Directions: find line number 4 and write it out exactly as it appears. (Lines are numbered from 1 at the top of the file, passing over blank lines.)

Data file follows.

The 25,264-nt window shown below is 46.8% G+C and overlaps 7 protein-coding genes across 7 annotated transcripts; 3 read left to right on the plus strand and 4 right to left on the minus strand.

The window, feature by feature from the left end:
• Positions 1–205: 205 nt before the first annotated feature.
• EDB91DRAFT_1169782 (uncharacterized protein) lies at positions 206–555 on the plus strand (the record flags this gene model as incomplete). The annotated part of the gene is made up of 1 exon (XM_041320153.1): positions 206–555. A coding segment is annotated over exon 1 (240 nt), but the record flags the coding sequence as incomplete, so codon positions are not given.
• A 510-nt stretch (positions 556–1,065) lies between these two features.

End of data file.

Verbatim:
• EDB91DRAFT_1169782 (uncharacterized protein) lies at positions 206–555 on the plus strand (the record flags this gene model as incomplete). The annotated part of the gene is made up of 1 exon (XM_041320153.1): positions 206–555. A coding segment is annotated over exon 1 (240 nt), but the record flags the coding sequence as incomplete, so codon positions are not given.